Posts Tagged ‘Aviation08’

On September 4, Popular Mechanics took a look at the candidates’ aviation policies. Here are some highlights:

On user fees:

While the [FAA reauthorization] bill was still in committee, McCain voted against an amendment to eliminate the new $25-per-flight user fee on general aviation. Since the legislation never made it to the full senate, it isn’t known how Obama would have voted. Interestingly, McCain’s vice-presidential pick, Governor Sarah Palin of Alaska, is a strong supporter of general aviation interests—not surprising in a state heavily dependent on private flying. Last year Palin signed a resolution opposing new general aviation fees.


On air traffic control:

Obama favors hiring more air traffic controllers and has sponsored legislation to force the FAA to return to the bargaining table with the controllers, who have been without a contract for nearly two years even as many older controllers retire. In a statement outlining his transportation policies, Obama says he will direct the FAA to “restore morale and improve working conditions and operations at the agency.” McCain has indicated he might favor a move to privatize ATC, which has occurred in Great Britain and a number of other industrialized nations.


On airline regulation:

McCain has a longer track record in the Senate than Obama, and during his tenure as chairman of the Senate Commerce Committee he seized briefly on airline “passenger rights” issues, which would have imposed a welter of new regulations designed to improve customer service and reduce delays. He later backed off when the airlines promised to police themselves; he has not mentioned the subject during this campaign.

Obama has not taken a formal stand on economic regulation of the airlines, but some observers expect a Democratic administration to be more sympathetic to calls for government intervention.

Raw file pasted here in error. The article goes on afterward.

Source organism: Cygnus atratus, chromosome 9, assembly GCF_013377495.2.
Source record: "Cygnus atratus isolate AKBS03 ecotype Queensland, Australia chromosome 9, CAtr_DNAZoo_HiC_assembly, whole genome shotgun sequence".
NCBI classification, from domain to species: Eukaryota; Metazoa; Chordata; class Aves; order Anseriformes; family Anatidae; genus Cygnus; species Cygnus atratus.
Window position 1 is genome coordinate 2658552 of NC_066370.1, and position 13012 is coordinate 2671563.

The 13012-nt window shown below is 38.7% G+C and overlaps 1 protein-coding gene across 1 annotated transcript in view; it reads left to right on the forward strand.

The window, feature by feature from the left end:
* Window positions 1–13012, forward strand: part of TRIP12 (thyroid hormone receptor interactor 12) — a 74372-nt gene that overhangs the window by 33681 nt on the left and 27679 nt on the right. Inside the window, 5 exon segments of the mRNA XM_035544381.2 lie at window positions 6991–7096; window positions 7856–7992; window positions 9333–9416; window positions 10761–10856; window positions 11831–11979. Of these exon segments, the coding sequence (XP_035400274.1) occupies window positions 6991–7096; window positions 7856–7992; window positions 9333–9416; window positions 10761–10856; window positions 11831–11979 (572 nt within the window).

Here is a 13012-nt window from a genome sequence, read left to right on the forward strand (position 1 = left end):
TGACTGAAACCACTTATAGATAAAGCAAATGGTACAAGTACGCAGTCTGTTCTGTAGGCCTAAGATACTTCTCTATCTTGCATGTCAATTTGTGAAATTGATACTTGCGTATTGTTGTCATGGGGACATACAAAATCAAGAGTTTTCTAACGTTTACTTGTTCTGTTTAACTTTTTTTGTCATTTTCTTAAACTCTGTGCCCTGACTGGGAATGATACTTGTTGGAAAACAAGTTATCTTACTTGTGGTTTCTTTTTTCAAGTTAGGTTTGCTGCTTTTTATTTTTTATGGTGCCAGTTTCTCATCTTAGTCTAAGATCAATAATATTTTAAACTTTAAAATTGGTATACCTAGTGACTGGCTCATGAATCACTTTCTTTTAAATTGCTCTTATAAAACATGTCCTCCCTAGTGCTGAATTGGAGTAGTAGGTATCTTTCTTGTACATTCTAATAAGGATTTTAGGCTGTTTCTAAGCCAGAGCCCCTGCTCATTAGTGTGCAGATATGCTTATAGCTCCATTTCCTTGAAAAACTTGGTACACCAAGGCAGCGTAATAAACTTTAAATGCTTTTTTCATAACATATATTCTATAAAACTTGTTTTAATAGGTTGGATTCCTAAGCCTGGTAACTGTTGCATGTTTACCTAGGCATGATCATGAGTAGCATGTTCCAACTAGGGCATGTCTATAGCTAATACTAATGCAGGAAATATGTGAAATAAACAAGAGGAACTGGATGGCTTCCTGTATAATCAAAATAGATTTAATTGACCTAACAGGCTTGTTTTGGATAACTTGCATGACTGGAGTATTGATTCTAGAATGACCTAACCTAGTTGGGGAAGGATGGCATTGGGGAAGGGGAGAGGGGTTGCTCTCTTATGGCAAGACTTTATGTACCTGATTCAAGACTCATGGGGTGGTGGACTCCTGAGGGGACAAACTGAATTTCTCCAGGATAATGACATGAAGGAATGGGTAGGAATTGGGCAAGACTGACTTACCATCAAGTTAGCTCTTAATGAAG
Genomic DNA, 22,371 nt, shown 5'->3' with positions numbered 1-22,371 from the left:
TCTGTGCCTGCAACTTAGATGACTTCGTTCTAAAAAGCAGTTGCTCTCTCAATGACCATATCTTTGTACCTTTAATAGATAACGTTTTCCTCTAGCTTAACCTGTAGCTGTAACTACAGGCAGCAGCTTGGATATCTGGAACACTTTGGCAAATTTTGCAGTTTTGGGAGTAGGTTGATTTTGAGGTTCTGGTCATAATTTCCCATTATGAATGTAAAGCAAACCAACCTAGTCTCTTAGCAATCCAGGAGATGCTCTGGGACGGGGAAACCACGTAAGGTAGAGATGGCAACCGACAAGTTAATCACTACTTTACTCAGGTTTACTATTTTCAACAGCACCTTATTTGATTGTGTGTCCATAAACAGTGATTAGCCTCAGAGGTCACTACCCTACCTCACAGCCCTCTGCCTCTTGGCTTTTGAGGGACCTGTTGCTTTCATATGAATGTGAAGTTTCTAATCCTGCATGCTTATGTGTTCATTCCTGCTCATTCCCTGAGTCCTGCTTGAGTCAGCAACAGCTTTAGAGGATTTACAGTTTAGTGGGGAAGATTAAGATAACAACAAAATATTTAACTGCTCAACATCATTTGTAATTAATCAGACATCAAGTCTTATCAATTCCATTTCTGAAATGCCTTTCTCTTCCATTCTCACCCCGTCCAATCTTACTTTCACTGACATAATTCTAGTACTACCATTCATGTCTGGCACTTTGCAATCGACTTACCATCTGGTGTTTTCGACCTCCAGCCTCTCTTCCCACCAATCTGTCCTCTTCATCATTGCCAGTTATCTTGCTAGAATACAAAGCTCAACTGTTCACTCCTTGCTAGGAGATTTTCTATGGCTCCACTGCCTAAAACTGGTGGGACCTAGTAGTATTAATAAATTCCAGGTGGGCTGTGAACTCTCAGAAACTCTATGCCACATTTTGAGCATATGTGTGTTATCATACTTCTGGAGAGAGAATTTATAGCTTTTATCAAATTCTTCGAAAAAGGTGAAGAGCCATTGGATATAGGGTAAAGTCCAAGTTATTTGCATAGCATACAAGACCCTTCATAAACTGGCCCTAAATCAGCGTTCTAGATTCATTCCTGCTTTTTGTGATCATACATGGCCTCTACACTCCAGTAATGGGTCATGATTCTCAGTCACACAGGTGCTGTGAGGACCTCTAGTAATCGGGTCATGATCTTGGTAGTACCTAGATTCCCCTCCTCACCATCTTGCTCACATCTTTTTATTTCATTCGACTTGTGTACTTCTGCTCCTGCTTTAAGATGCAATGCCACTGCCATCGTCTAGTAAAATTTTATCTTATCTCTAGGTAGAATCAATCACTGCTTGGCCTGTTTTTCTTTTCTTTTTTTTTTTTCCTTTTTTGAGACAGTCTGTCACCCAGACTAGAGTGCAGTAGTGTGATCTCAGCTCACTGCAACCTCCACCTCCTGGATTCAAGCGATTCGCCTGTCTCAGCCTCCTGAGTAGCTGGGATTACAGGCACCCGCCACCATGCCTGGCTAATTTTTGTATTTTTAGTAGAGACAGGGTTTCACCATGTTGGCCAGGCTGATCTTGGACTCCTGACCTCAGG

Read Full Post »

Welcome, new readers! For more blogging on aviation politics, click here.

First of all, big props to Obama and his campaign team for actually having a transportation agenda [PDF]. The McCain campaign devotes a whole section to manned space exploration but can’t spare a word for aviation. So, to Obama, an A for effort.

Now let’s dig into the plan:

As our society becomes more mobile and interconnected, the need for 21st-century transportation networks has never been greater. However, too many of our nation’s railways, highways, bridges, airports, and neighborhood streets are slowly decaying due to lack of investment and strategic long-term planning. Barack Obama believes that America’s long-term competitiveness depends on the stability of our critical infrastructure. As president, Obama will make strengthening our transportation systems, including our roads and bridges, a top priority.

Barack Obama believes that it is critically important for the United States to rebuild its national transportation infrastructure — its highways, bridges, roads, ports, air, and train systems — to strengthen user safety, bolster our long-term competitiveness and ensure our economy continues to grow. Investing in national infrastructure is especially important in our efforts to bolster our homeland security to meet international terrorism and natural disaster threats. . . .  Barack Obama will address the infrastructure challenge by creating a National Infrastructure Reinvestment Bank to expand and enhance, not supplant, existing federal transportation investments. This independent entity will be directed to invest in our nation’s most challenging transportation infrastructure needs. The Bank will receive an infusion of federal money, $60 billion over 10 years, to provide financing to transportation infrastructure projects across the nation.

Worthy goals. One of the core functions of government is to provide for infrastructure development and maintenance. How will this money be allocated? By DOT, or by Congress? Political realities mandate, for example, that Airport Improvement Fund monies go disproportionately to airports that do not need them as much as the highly trafficked and congested commercial hubs. How it gets allocated is key. (more…)

Read Full Post »

Did you know?

John McCain’s eldest son is an American Airlines pilot: